Push and Pull

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University Of Windsor
Course Name - Production Systems Analysis
Course # 91-413

Pull and Push Systems: An In-depth Look

Jegapiragasam Jyapiraharan 100 799 376
Mohanty Abhishek 101 421 155
Farsed Ibrahim 100 646 715
Yan Zhang 100 995 363
This report examines the different production planning methods being used in the current manufacturing environment. The report focuses on Push and Pull systems. The report discusses the advantages and disadvantages of each method and also looks at JIT and MRP as examples of Pull and Push systems respectively. The report also discusses two real world scenarios where these systems have been implemented successfully. In conclusion this report discusses Hybrid systems that have been gaining popularity.

Table of Contents
AbstractPage 2
Table of ContentsPage 3
IntroductionPage 4
Pull systemsPage 5
Advantages and DisadvantagesPage 8
JITPage 10
JIT – A case studyPage 10
Push SystemsPage 13
MRPPage 13
Advantages and DisadvantagesPage 17
MRP – A case StudyPage 20
Hybrid SystemsPage 26
ConclusionPage 28
ReferencesPage 29
Push and pull systems determine when and where to move material in a production process. A push system is characterized by a make to stock environment and a pull system is characterized by a make to order. An appropriate system that would cater to the requirements of the company has to be selected. A distinction is made between push and pull production systems based on the trigger point. The push system is based on customer orders, while a pull system is based on forecasts. In short, push systems can be compared with MRP systems that utilize past information to forecast the future customer demands. In the case of a pull system the difference between the safety stock point and the state of current inventory is similar to just-in-time which controls the order quantities. The fluctuations in inventory levels in a push system are affected by forecasting errors, while the fluctuations in customer demand affect the pull system. Most of the production problems can be solved by using an appropriate push and or pull system. It is evident that neither one is always better than the other. In fact, a hybrid approach is more superior, depending upon the manufacturing system. The main objective of a hybrid system is to combine the best features of both worlds, rather than differentiating between the two.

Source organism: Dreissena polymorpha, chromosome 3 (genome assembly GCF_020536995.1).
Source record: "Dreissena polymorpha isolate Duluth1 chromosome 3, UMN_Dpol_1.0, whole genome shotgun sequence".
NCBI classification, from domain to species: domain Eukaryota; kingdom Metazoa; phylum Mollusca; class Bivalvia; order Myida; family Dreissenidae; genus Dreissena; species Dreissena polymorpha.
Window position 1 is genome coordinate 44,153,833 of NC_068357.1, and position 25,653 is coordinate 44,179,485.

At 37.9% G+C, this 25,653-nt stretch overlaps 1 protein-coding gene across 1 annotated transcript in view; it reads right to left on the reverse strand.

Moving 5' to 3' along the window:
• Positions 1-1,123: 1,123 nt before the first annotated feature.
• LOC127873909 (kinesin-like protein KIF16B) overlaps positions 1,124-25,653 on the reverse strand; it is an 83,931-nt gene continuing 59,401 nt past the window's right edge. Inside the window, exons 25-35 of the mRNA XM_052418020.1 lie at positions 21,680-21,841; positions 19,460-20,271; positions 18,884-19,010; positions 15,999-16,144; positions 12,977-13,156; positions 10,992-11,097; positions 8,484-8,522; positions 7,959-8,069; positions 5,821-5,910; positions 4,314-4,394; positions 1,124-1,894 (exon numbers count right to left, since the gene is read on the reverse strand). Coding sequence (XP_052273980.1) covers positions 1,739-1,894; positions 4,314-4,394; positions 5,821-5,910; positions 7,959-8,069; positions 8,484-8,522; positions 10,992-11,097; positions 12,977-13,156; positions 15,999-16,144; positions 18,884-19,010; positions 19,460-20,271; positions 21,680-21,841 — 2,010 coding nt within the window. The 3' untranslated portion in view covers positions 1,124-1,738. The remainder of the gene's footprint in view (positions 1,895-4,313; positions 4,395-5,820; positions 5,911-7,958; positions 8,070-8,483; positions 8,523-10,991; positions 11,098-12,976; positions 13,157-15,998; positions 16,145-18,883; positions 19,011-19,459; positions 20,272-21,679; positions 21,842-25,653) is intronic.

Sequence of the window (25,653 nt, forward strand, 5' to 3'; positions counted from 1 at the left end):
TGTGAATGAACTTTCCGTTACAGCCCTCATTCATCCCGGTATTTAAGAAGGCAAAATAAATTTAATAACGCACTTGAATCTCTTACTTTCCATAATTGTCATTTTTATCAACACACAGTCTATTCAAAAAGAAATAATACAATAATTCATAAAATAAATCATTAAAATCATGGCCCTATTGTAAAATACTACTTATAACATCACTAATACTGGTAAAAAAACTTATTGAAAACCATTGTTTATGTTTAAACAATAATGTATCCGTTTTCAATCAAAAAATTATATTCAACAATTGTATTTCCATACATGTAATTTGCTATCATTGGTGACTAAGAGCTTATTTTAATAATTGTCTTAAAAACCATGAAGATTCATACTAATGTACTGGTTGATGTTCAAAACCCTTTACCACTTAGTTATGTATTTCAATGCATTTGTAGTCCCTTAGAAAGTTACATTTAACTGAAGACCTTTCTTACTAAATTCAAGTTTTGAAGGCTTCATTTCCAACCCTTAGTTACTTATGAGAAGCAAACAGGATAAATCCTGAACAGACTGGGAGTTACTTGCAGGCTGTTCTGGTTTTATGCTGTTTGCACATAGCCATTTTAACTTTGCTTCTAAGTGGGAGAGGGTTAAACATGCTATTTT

Pull systems were pioneered by American grocery stores. Grocery Stores only replace their shelves with products that are demanded or consumed by their customers. To make this possible, the grocer used FIFO and just in time delivery. The grocer also had to engage in continuous communication with suppliers as well as customers. In simple terms, a pull system is a method of controlling the flow of resources by only replacing materials that have already been consumed. An easy way to visualise a pull system is to think of a vending machine. The vending machine company only replenishes the exact amount that has been consumed by the consumers. A key concept is the production of small lots in standard sizes to replenish only the consumed inventory. Forecasts are also a key aspect of Pull systems. In pull systems the forecast values are used to turn cycle time into a target inventory level. In pull systems buffer inventories are determined by multiplying cycle times by the daily forecasts. This ensures optimal level of buffer inventory. There are three distinctive types of pull systems. These can be categorised as – 1.Supermarket Pull System – In a supermarket pull system, each process simply produces to replenish what has been consumed. Each process has its own supermarket, as material is pulled from the supermarket by a downstream customer; information is...
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